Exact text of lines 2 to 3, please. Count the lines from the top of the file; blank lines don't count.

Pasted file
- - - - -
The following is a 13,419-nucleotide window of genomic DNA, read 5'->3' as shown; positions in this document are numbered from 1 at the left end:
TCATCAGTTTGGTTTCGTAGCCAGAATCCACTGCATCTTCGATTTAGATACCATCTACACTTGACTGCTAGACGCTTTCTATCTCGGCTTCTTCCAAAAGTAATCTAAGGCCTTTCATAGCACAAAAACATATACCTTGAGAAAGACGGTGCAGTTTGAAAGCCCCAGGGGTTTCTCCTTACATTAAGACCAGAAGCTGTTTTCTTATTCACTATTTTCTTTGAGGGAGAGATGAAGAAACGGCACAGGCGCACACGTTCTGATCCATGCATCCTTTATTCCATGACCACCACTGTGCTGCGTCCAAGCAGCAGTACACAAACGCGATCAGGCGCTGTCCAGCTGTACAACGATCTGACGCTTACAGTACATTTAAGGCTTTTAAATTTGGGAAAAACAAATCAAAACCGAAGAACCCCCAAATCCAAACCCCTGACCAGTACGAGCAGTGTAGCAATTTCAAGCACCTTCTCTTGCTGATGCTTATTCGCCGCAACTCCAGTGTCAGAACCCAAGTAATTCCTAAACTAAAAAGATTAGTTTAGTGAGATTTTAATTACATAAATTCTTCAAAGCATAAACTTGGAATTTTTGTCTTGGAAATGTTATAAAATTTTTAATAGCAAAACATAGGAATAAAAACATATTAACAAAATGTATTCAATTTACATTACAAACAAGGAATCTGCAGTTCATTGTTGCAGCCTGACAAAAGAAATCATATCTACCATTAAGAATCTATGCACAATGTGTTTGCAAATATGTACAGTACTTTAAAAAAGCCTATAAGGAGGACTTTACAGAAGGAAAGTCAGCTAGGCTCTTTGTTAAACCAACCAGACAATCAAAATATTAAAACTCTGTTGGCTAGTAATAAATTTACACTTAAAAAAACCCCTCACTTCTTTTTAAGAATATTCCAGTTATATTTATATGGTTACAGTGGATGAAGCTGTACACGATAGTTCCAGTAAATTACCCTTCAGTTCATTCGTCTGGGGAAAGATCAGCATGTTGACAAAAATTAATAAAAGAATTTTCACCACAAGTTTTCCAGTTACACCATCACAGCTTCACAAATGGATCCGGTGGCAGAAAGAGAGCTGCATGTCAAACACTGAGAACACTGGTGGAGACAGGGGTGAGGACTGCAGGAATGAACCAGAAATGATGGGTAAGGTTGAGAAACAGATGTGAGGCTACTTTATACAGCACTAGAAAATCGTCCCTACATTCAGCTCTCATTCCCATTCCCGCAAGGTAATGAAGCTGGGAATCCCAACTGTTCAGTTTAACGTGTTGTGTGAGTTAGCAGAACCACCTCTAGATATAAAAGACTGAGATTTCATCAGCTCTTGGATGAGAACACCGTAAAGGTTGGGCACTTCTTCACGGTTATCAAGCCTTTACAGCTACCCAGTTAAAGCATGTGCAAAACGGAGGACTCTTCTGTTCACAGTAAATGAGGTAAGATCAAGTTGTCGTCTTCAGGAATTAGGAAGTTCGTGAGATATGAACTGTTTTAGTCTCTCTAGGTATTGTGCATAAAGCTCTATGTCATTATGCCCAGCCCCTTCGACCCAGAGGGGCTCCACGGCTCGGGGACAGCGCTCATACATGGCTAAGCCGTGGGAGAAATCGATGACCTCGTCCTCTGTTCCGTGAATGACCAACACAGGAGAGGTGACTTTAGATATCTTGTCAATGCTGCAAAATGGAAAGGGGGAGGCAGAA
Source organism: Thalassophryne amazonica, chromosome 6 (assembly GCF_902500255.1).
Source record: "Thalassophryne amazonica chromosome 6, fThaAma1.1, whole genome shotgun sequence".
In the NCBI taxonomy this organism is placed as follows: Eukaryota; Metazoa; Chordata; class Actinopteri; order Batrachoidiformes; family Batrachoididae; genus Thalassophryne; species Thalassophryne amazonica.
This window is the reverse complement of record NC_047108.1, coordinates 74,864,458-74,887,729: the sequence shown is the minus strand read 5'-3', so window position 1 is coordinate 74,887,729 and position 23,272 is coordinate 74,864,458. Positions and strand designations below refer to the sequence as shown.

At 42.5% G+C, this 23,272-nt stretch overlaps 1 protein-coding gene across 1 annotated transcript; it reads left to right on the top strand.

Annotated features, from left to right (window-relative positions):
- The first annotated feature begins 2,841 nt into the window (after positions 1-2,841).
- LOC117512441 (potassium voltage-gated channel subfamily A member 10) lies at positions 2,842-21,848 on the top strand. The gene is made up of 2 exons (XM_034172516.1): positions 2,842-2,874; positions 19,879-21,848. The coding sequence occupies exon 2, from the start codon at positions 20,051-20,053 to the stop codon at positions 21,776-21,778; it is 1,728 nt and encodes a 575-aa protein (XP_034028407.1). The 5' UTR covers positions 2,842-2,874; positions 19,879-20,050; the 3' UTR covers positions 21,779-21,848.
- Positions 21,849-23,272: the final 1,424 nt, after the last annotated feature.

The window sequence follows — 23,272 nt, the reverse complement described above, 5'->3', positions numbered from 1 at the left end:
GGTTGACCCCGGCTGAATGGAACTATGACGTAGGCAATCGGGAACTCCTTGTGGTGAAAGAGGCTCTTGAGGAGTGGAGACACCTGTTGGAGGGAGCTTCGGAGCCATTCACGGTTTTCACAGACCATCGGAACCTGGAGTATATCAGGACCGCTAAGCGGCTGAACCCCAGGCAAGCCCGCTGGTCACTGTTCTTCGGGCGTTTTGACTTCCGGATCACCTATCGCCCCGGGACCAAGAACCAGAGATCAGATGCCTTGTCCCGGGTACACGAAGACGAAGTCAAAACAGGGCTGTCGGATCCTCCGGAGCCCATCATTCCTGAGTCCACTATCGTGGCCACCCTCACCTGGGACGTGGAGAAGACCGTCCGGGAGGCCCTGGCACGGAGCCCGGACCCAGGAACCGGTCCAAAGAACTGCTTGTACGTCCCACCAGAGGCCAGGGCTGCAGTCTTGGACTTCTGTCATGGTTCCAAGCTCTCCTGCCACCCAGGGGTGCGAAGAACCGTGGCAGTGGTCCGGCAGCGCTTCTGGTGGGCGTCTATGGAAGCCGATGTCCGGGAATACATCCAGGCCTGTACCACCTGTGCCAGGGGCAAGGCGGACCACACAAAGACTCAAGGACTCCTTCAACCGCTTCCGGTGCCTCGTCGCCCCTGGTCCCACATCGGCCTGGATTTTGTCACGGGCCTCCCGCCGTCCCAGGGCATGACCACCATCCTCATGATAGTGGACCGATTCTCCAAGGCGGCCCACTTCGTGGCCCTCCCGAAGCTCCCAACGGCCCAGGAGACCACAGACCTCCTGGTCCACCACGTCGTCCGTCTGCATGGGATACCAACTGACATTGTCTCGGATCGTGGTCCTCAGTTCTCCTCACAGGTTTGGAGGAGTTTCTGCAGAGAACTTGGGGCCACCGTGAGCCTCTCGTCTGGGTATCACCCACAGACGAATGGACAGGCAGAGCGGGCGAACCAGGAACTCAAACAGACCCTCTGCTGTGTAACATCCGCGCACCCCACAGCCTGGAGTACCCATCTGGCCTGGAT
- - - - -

TCATCAGTTTGGTTTCGTAGCCAGAATCCACTGCATCTTCGATTTAGATACCATCTACACTTGACTGCTAGACGCTTTCTATCTCGGCTTCTTCCAAAAGTAATCTAAGGCCTTTCATAGCACAAAAACATATACCTTGAGAAAGACGGTGCAGTTTGAAAGCCCCAGGGGTTTCTCCTTACATTAAGACCAGAAGCTGTTTTCTTATTCACTATTTTCTTTGAGGGAGAGATGAAGAAACGGCACAGGCGCACACGTTCTGATCCATGCATCCTTTATTCCATGACCACCACTGTGCTGCGTCCAAGCAGCAGTACACAAACGCGATCAGGCGCTGTCCAGCTGTACAACGATCTGACGCTTACAGTACATTTAAGGCTTTTAAATTTGGGAAAAACAAATCAAAACCGAAGAACCCCCAAATCCAAACCCCTGACCAGTACGAGCAGTGTAGCAATTTCAAGCACCTTCTCTTGCTGATGCTTATTCGCCGCAACTCCAGTGTCAGAACCCAAGTAATTCCTAAACTAAAAAGATTAGTTTAGTGAGATTTTAATTACATAAATTCTTCAAAGCATAAACTTGGAATTTTTGTCTTGGAAATGTTATAAAATTTTTAATAGCAAAACATAGGAATAAAAACATATTAACAAAATGTATTCAATTTACATTACAAACAAGGAATCTGCAGTTCATTGTTGCAGCCTGACAAAAGAAATCATATCTACCATTAAGAATCTATGCACAATGTGTTTGCAAATATGTACAGTACTTTAAAAAAGCCTATAAGGAGGACTTTACAGAAGGAAAGTCAGCTAGGCTCTTTGTTAAACCAACCAGACAATCAAAATATTAAAACTCTGTTGGCTAGTAATAAATTTACACTTAAAAAAACCCCTCACTTCTTTTTAAGAATATTCCAGTTATATTTATATGGTTACAGTGGATGAAGCTGTACACGATAGTTCCAGTAAATTACCCTTCAGTTCATTCGTCTGGGGAAAGATCAGCATGTTGACAAAAATTAATAAAAGAATTTTCACCACAAGTTTTCCAGTTACACCATCACAGCTTCACAAATGGATCCGGTGGCAGAAAGAGAGCTGCATGTCAAACACTGAGAACACTGGTGGAGACAGGGGTGAGGACTGCAGGAATGAACCAGAAATGATGGGTAAGGTTGAGAAACAGATGTGAGGCTACTTTATACAGCACTAGAAAATCGTCCCTACATTCAGCTCTCATTCCCATTCCCGCAAGGTAATGAAGCTGGGAATCCCAACTGTTCAGTTTAACGTGTTGTGTGAGTTAGCAGAACCACCTCTAGATATAAAAGACTGAGATTTCATCAGCTCTTGGATGAGAACACCGTAAAGGTTGGGCACTTCTTCACGGTTATCAAGCCTTTACAGCTACCCAGTTAAAGCATGTGCAAAACGGAGGACTCTTCTGTTCACAGTAAATGAGGTAAGATCAAGTTGTCGTCTTCAGGAATTAGGAAGTTCGTGAGATATGAACTGTTTTAGTCTCTCTAGGTATTGTGCATAAAGCTCTATGTCATTATGCCCAGCCCCTTCGACCCAGAGGGGCTCCACGGCTCGGGGACAGCGCTCATACATGGCTAAGCCGTGGGAGAAATCGATGACCTCGTCCTCTGTTCCGTGAATGACCAACACAGGAGAGGTGACTTTAGATATCTTGTCAATGCTGCAAAATGGAAAGGGGGAGGCAGAA
Source organism: Thalassophryne amazonica, chromosome 6 (assembly GCF_902500255.1).